question on finding the volume of vapor and the volume of liquid


by rinchan4
Tags: liquid, vapor, volume
rinchan4
rinchan4 is offline
#1
Nov9-09, 08:47 PM
P: 11
1. The problem statement, all variables and given/known data

On a hot 35 degrees celsius day you perspire 1.0 kg of water during your workout.
A) what volume is occupied by the evaporated water?
B) By what factor is this larger than the volume occupied by the liquid water?

2. Relevant equations

PV=nRT
PV=NKbT
density of water is 1000 kg/m3= M/V
n=Mass/ Molar mass


[b]3. The attempt at a solution[/b

I really have no idea on how to start this problem. I did solve for n=M/Mmol=1000g/18.02g/mol= 55.49 moles but i don't even know if I need it. Any help would be greatly appreciated.
Phys.Org News Partner Science news on Phys.org
Going nuts? Turkey looks to pistachios to heat new eco-city
Space-tested fluid flow concept advances infectious disease diagnoses
SpaceX launches supplies to space station (Update)
rinchan4
rinchan4 is offline
#2
Nov9-09, 09:26 PM
P: 11
I just need a hint to get going in the right direction. I'm thinking that this problem may have something to do with the phase diagram of water?
Redbelly98
Redbelly98 is offline
#3
Nov10-09, 09:23 PM
Mentor
Redbelly98's Avatar
P: 11,986
Welcome to PF.

What's missing here is the pressure of water. Has your class or book discussed the concept of vapor pressure ? There might be a table of water's vapor pressure in your book, for different temperatures. That information is needed to solve this.

rinchan4
rinchan4 is offline
#4
Nov10-09, 09:36 PM
P: 11

question on finding the volume of vapor and the volume of liquid


Yeah we didn't talk at all about vapor pressure and the only thing that it says in my book is that we can ignore vapor pressure if we keep the tempature low. I did find that the vapor pressure of water is 2.4 kPa and 20 degrees celcius.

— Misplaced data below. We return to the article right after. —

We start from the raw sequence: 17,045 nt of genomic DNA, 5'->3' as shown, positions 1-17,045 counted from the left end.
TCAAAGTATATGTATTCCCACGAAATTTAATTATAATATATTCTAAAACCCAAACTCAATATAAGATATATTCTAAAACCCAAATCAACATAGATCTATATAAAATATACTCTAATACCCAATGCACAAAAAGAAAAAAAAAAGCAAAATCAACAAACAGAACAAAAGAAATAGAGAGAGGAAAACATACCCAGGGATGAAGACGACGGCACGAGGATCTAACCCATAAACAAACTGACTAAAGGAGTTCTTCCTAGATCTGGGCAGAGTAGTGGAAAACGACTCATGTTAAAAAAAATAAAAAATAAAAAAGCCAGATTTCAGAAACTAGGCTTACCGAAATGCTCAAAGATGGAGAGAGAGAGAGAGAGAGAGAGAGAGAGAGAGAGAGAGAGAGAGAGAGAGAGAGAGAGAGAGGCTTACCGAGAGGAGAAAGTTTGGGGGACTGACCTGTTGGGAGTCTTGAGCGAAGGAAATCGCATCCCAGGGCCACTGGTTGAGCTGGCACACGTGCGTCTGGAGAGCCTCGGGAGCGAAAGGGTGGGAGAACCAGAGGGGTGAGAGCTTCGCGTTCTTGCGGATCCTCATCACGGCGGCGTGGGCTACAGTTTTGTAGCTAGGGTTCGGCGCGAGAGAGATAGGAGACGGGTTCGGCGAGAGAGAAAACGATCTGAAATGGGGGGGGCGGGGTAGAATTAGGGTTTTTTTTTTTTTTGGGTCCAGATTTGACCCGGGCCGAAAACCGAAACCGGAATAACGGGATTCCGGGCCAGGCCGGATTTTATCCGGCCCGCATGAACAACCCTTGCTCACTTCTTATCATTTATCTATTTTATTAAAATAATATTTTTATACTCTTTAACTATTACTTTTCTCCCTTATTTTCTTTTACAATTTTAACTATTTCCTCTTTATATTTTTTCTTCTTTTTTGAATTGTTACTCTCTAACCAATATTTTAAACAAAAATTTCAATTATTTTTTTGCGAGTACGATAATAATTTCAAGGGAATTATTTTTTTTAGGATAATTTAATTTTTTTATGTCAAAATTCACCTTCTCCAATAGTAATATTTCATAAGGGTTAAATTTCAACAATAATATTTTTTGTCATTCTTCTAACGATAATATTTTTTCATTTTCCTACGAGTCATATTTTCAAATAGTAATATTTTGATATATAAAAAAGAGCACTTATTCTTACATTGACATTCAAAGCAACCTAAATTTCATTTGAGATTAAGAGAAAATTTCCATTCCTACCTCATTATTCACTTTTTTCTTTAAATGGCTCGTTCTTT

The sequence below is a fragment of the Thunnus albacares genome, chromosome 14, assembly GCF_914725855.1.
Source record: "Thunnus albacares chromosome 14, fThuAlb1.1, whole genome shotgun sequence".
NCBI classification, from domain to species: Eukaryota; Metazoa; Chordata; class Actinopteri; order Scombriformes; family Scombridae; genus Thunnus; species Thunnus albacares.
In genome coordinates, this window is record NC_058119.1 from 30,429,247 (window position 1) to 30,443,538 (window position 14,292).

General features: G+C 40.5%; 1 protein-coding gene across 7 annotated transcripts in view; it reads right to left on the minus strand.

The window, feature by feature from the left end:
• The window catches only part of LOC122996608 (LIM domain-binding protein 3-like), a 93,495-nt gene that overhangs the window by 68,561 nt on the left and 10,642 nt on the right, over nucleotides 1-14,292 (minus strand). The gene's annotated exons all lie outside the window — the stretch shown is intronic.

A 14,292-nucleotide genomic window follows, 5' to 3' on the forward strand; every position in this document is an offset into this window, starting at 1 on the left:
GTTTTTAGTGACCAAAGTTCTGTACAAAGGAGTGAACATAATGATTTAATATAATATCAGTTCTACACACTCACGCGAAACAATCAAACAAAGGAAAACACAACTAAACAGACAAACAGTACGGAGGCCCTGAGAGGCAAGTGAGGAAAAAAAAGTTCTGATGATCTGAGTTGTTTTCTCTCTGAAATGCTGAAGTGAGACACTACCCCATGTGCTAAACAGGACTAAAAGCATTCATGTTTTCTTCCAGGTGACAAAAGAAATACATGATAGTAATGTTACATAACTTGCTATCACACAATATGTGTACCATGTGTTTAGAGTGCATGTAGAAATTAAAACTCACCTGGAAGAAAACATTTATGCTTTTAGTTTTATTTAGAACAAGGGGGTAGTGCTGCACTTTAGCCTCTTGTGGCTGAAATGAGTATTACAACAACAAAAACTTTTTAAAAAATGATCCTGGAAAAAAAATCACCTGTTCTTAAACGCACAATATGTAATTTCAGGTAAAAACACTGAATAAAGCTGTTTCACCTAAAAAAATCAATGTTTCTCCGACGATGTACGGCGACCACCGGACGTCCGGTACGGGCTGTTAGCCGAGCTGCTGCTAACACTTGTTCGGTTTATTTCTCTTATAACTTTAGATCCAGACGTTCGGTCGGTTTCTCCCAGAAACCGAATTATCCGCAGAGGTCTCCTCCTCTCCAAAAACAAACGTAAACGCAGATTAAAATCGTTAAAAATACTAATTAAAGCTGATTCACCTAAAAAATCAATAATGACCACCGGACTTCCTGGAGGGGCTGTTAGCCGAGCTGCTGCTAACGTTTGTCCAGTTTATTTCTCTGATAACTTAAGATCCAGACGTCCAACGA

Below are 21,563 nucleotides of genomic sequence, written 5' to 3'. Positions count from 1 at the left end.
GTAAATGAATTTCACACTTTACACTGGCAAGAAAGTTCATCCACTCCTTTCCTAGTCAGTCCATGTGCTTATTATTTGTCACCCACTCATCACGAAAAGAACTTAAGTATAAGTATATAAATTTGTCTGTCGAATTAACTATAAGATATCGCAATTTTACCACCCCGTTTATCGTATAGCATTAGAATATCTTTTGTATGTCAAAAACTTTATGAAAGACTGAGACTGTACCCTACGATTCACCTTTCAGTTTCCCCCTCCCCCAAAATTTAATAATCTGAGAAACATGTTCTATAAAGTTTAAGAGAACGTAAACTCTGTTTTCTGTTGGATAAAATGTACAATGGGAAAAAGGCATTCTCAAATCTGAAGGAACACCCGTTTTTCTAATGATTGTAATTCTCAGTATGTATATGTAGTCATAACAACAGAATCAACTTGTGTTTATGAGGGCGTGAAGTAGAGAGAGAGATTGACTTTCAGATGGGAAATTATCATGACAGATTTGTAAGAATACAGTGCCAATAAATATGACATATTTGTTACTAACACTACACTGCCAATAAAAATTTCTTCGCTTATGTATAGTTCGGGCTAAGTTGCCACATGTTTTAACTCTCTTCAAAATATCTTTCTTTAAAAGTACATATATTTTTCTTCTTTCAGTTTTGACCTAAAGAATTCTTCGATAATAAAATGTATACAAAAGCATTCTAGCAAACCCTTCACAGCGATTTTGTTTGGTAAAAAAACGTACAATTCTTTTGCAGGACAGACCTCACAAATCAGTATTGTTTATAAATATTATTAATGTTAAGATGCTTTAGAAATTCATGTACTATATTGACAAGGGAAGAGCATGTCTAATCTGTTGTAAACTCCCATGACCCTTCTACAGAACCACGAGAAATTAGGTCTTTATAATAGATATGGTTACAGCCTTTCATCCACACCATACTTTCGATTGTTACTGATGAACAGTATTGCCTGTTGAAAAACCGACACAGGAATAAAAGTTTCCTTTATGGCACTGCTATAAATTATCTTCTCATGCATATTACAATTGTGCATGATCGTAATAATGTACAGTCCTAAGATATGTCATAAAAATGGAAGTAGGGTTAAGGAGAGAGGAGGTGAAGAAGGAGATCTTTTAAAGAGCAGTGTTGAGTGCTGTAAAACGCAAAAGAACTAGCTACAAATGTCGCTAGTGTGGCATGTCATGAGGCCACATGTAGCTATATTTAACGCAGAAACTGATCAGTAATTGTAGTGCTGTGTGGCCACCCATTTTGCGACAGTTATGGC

rinchan4
rinchan4 is offline
#5
Nov10-09, 09:43 PM
P: 11
I tried using the density of vapor 0.0022(since i knew the mass of 1kg) and from that find the volume of 454.5m3 but that wasn't right
ideasrule
ideasrule is offline
#6
Nov10-09, 09:51 PM
HW Helper
ideasrule's Avatar
P: 2,324
You had pV=nRT and you had both n and T, so all you need is p. Imagine trapping all of the water vapor in a box that's free to expand or contract whenever it needs to. What would the pressure of the water vapor be?
rinchan4
rinchan4 is offline
#7
Nov10-09, 09:57 PM
P: 11
would be the same as the atmospheric pressure of 101300 Pa?
ideasrule
ideasrule is offline
#8
Nov10-09, 09:58 PM
HW Helper
ideasrule's Avatar
P: 2,324
Yeah.
rinchan4
rinchan4 is offline
#9
Nov10-09, 10:02 PM
P: 11
so then...
P= 101300 Pa
n= 1000/18.02=55.49moles
T= 308 k
R=8.31
Solve for V and I get 1.402 m3
rinchan4
rinchan4 is offline
#10
Nov10-09, 10:09 PM
P: 11
awesome thank you so much. I was able to figure out part b. Thank you!!! :)


Register to reply

Related Discussions
Really quick question about finding specific volume in thermodynamics Advanced Physics Homework 2
Help With Gas/Liquid Pressure/Volume Introductory Physics Homework 1
Spray Volume/liquid Displacement General Engineering 1
volume of a liquid in a container Introductory Physics Homework 5
Liquid gas volume in Cylinder Materials & Chemical Engineering 1